For many years, I dreamed of traveling to Japan. I was actually supposed to go in 2011, but the trip was cancelled after the earthquake. I finally got another opportunity this year which I looked forward to with great excitement. Now, having completed the trip, I can finally say I’ve fulfilled one of my top life goals.
There are so many things I experienced and observed about Japan that I could probably write on forever about, but for the sake of the post, I’m going to keep this brief and focus on the things that I feel are worth mentioning or had the greatest impact on me. I highly encourage you to visit Japan if at all possible. There is an unbelievable amount of things to see and do, the food is beyond excellent, the people are very nice, and getting around on public transit is a breeze (once you figure it out which isn’t very hard at all). However, I suggest you either take a tour or thoroughly plan everything out before going because I guarantee you that if you go there with a vague idea, or no idea at all, of what to do, you’ll lose a lot of time trying to figure everything out or just freeze up completely and end up accomplishing next to nothing.
My trip consisted of 4 cities: Tokyo, Hakone, Kanazawa, and Kyoto.
Let’s face it. You want to go to Japan to ogle over all the cool cars that we don’t get in the states. I know I did. However, people always told me, “It’s not like Tokyo Drift. You’re not going to see a lot.” Yeah, every other car isn’t going to be some circuit spec R34, slammed 180SX driftmobile, or a crazy bosozoku Lamborghini, but you will see a decent amount of neat cars no matter where you go. You may have to poke around a little bit more in certain areas, but by and large, you will get to see some cool cars driving around.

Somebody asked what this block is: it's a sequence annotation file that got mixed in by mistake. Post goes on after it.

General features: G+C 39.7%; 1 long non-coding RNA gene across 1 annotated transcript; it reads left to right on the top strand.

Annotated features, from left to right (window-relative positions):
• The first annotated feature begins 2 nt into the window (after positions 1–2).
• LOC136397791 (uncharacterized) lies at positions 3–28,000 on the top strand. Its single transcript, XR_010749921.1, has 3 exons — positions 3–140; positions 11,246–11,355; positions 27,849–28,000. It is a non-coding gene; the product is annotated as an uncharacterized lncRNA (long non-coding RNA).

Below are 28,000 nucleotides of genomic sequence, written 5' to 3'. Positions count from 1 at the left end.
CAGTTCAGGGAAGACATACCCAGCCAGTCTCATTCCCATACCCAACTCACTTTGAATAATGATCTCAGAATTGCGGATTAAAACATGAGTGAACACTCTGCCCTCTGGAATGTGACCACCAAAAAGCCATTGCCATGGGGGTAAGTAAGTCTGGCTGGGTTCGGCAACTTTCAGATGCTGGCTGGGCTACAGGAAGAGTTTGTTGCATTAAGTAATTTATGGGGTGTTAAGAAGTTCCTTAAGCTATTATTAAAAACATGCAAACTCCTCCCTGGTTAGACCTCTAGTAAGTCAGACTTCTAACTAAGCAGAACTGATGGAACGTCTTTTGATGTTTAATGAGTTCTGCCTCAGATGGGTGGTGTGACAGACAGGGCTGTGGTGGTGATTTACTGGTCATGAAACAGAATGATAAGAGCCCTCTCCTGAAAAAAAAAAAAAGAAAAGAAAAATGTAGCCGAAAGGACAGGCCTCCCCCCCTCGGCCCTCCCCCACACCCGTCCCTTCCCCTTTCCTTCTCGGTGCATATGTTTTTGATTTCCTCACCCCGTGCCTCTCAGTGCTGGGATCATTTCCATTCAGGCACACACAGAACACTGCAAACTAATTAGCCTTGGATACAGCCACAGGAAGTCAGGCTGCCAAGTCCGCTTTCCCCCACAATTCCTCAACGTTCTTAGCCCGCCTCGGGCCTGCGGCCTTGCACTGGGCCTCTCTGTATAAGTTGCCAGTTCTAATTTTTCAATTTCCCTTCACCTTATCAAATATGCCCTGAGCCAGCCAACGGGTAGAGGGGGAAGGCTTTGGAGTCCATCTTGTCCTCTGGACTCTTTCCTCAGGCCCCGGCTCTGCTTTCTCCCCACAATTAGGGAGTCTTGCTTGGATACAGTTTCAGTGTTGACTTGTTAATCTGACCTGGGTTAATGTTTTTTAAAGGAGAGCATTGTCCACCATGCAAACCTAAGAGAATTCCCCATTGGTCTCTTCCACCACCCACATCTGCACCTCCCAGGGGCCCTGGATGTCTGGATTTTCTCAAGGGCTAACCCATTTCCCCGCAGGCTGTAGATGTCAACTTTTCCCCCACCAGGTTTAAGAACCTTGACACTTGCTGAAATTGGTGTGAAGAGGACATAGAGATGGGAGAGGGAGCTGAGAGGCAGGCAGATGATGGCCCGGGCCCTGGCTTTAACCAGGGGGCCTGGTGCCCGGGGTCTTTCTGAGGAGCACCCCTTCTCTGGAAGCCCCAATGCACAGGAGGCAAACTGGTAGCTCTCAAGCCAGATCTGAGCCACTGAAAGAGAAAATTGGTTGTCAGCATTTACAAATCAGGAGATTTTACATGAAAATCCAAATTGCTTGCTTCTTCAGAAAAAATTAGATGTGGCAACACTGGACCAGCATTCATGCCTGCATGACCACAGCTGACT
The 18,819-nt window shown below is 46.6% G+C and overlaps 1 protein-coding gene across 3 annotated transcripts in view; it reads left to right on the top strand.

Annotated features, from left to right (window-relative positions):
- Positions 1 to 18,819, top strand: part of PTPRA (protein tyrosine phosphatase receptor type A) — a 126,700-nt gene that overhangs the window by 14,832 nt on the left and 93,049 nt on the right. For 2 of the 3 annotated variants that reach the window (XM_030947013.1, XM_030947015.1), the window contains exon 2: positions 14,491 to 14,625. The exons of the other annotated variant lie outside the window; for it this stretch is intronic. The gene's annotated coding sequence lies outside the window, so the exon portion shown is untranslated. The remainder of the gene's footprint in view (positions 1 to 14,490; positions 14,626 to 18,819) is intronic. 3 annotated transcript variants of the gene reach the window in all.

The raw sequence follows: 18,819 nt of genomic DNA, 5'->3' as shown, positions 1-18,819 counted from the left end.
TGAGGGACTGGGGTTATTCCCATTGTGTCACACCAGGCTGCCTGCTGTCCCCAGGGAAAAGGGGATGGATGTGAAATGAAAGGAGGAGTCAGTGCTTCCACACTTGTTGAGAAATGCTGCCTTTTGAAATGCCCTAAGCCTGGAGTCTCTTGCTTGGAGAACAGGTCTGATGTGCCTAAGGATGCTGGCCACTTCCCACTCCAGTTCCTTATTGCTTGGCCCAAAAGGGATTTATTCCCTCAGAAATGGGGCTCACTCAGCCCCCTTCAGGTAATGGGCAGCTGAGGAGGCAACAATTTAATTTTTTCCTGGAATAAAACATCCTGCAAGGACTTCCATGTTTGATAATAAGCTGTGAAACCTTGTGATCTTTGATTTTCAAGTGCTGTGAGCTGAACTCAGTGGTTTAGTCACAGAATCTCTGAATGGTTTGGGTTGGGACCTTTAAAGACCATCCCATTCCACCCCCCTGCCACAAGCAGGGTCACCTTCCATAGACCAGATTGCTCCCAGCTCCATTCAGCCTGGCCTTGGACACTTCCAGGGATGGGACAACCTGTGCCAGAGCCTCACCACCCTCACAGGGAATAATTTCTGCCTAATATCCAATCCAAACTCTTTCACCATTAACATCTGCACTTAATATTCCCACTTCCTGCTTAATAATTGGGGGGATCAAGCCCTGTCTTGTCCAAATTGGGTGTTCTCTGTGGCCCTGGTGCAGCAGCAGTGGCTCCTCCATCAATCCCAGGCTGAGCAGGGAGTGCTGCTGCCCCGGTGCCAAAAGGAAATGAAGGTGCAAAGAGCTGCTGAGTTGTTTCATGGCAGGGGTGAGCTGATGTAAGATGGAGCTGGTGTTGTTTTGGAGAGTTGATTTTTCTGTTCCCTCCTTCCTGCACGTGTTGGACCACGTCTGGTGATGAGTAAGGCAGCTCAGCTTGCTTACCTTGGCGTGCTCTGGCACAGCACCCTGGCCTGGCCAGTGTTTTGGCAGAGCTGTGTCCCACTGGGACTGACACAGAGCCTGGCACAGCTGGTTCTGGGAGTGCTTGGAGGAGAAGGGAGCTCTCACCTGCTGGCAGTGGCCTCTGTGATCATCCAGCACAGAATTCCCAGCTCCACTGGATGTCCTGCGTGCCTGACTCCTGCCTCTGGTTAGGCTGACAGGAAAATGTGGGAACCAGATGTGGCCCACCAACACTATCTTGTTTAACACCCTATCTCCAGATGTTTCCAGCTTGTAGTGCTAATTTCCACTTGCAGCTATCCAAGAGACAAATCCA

In the big cities (Tokyo especially), you’re most likely going to find newer cars (<5 y/o), quite a few American cars, and a pretty good number of exotic and super/hyper cars. Aside from the tons and tons of kei cars and trucks, one thing I thought was interesting was the amount of Peugeots. I’d say 1 in 5 cars was a Peugeot, which I didn’t expect, certainly in Japan. I also saw lots of Maseratis and quite a few Porsches. I even spotted a gold & silver Bugatti Veyron (near the Imperial Palace) and a SLR McLaren (in the Ginza district). I did see a few “tuner” cars (NAs and NBs, a DC5, an R33, an S15, an NSX or two, and a few 86 and BRZ), but they were certainly few and far between. I did see quite a few nice looking cars from the train though as we passed through Yokohama. I imagine that would be a good place to go back to for some “speedhunting.”
However, once out of the big cities, I knew my luck would turn around, and sure enough, as we drove further into the rural areas around Mt. Fuji, it became a JDM enthusiast’s dreamland. Plenty of R32, R33, and R34 GT-Rs, 86s (old and new), Miatas, all generations of Silvias, a few Supras and FDs, some VIP cars, LOTS of Evos (III-VI were most common, although I did see a few Xs), and more. Since our hotel was located among a lot of touge roads, I even witnessed an Initial D replica AE86. How fitting, haha.
Back in the more metropolitan city of Kanazawa, car spotting hit the lowest point of the trip. Aside from a single R32 and a less than a handful of mostly stock cars, I didn’t really see anything cool.